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Indiana State Department of Health

Genetics of Hearing Loss Genetics of Hearing Loss

Certain causes of hearing loss are inherited (passed from parent to child). These types of hearing loss may be due to a change within one of the genes that are associated with hearing.

What are DNA, genes, and chromosomes?

"Every cell in our bodies contains DNA (the genetic information that tells our bodies how to grow and develop). DNA is packaged into genes. Genes come in pairs. We have pairs of genes that tell our bodies how tall we will be, what color our hair and eyes will be, and whether or not we have a higher risk of developing certain conditions, like diabetes or cancer."

Genes are packaged into larger units called chromosomes. Normally, every person has 23 pairs of chromosomes, for a total of 46. We receive half (23) of our chromosomes from our mothers and half (23) from our fathers. Because we receive one copy of each chromosome from our mothers and one from our fathers, we have two copies of each gene.

Sometimes, one or both of these genes may have mutations (changes which prevent the gene(s) from working normally). These gene changes can be inherited (passed from parent to child). It is important for parents to know that there is nothing anyone can do to cause or prevent a gene change from being passed to their child. A new mutation can also develop within a person’s DNA before he/she is born.


How can a person inherit hearing loss?

There are different inheritance patterns (or ways) for a person to inherit a genetic condition, including hearing loss.


Autosomal dominant inheritance

For any condition that is inherited in an autosomal dominant pattern, a person only needs one copy of a gene change in order to have the condition. This gene change may come from either the mother or the father. Men and women are equally likely to have autosomal dominant conditions.


Autosomal recessive inheritance

For any condition that is inherited in an autosomal recessive pattern, a person needs to have two copies of a gene change in order to have the condition. In most cases, people with autosomal recessive conditions receive one gene change from their mother and one gene change from their father.  

Parents of a person with an autosomal recessive condition may not have the same condition, since each parent only has one copy of the gene change. People who have one copy of the gene change are called carriers. Carriers do not have the condition, but are more likely to have children with the condition. Other family members (such as aunts, uncles, brothers, and sisters) may also be carriers.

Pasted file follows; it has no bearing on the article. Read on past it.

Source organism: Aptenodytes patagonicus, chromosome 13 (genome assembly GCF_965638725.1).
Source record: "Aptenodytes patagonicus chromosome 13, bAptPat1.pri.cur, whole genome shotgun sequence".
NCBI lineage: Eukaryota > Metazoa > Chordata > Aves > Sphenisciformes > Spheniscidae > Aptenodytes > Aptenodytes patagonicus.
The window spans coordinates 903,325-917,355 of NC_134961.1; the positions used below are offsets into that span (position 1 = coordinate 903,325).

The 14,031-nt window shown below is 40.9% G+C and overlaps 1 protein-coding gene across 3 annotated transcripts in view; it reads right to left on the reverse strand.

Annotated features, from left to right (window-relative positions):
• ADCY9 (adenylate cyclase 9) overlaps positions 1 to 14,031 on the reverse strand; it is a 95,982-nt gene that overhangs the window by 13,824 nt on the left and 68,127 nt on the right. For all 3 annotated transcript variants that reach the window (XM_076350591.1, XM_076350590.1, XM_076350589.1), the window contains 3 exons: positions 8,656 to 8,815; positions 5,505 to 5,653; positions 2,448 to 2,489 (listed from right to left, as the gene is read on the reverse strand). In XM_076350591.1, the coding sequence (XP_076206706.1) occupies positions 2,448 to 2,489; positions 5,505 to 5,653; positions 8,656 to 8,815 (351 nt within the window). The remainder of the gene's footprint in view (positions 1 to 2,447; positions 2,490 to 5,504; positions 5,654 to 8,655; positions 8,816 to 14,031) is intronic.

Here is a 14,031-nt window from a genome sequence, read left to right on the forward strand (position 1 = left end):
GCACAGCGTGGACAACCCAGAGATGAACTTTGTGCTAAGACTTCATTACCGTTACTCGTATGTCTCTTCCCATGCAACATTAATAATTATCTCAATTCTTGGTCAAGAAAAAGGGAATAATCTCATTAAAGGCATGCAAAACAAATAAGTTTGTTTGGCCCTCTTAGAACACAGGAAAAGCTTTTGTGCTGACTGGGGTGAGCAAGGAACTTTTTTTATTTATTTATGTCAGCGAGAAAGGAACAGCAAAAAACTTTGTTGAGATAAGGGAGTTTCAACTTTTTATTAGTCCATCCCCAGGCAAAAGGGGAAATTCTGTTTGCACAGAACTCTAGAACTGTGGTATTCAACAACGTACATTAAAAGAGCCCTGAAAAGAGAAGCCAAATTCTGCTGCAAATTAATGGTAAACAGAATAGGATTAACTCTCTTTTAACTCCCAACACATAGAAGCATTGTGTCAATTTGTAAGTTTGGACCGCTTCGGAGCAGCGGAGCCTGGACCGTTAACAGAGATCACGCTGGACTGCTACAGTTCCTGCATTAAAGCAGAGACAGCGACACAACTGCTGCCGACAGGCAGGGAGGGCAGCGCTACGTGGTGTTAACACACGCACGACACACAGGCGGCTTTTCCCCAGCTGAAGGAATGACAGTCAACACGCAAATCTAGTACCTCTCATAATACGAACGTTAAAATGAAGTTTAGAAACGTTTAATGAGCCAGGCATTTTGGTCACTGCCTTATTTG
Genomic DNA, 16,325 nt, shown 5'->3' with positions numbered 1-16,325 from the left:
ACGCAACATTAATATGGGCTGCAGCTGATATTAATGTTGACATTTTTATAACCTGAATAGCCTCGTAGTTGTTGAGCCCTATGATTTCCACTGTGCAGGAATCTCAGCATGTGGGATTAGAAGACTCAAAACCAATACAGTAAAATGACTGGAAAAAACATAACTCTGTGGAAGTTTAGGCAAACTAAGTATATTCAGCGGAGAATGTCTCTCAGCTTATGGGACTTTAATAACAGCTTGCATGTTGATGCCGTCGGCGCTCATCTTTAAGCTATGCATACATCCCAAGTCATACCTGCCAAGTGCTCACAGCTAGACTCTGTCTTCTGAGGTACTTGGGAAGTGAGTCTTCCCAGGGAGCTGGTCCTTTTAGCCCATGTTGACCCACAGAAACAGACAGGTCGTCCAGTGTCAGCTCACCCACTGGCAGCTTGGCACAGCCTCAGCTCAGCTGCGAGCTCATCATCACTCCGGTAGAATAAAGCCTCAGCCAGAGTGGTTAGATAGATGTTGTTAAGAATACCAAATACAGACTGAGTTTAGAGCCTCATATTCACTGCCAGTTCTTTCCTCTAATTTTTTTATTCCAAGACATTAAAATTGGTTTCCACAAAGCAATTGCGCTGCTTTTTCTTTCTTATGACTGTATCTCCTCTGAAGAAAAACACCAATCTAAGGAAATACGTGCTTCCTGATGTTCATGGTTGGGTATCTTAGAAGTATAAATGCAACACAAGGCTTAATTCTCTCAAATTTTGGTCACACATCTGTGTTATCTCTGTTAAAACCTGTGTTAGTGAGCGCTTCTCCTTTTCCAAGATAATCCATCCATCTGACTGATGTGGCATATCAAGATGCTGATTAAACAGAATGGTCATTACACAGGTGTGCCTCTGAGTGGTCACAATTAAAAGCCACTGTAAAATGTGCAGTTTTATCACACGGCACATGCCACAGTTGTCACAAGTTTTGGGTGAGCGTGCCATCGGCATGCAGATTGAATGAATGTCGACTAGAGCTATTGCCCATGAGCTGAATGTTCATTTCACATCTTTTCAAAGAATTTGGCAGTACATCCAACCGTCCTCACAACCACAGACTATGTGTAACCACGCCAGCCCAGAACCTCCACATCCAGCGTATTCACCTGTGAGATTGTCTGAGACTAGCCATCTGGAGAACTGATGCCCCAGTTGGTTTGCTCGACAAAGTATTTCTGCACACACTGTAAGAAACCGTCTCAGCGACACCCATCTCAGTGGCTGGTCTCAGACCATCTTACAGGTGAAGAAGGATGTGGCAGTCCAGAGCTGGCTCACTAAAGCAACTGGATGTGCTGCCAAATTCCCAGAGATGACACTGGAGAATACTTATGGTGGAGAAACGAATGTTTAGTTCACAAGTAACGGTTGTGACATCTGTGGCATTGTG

X-linked inheritance

Remember, humans normally have 23 pairs of chromosomes. One of these pairs is the “sex chromosomes.” The sex chromosomes determine whether a person will be male or female. Females have two X chromosomes. Males have one X chromosome and one Y chromosome.

We receive one sex chromosome from our mothers and one from our fathers. Because females only have X chromosomes, mothers always give an X chromosome to a child. Fathers can pass either an X chromosome or a Y chromosome to a child, since males have one X chromosome and one Y chromosome. If the father passes an X chromosome to a child, that child will be a girl. If the father passes a Y chromosome to a child, that child will be a boy.

Conditions that have an X-linked inheritance pattern are caused by changes within genes located on the X chromosome. Since men only have one X chromosome, each man who inherits the gene change will have the condition.

Women have two X chromosomes; they inherit one from their mothers and one from their fathers. If a woman inherits a gene change on an X chromosome, she will be a carrier. Carriers do not typically have a condition, but have a higher chance of having a child with the condition.


Mitochondrial inheritance

Within our cells, we have tiny “powerhouses” called mitochondria which make energy for our bodies. Mitochondria are unique because they have their own type of genetic information, called mitochondrial DNA, as well as nuclear DNA. Certain genetic conditions are caused by changes within the mitochondrial or nuclear DNA found in the mitochondria.

Mitochondria are also unique because, unlike our chromosomes, we inherit all of our mitochondria from our mothers.


Genetic conditions associated with hearing loss

 Name  How is it inherited?
Alport syndrome
  • X-linked (most common)
  • Autosomal dominant
  • Autosomal recessive
Biotinidase deficiency
  • Autosomal recessive
Branchio-oto-renal syndrome
  • Autosomal dominant
CHARGE syndrome
  • Autosomal dominant
  • Most people with CHARGE syndrome do not have other family members with CHARGE syndrome
Jervell and Lange-Nielson syndrome
  • Autosomal recessive
Kearns-Sayre syndrome
  • Mitochondrial
Mitochondrial Encephalopathy, Lactic Acidosis, and Stroke-like Episodes (MELAS)
  • Mitochondrial


Pendred syndrome
  • Autosomal recessive
Stickler syndrome
  • Autosomal dominant

Usher syndrome type I

  • Autosomal recessive
Usher syndrome type II
  • Autosomal recessive
Waardenburg syndrome
  • Autosomal dominant (most common type of autosomal dominant hearing loss)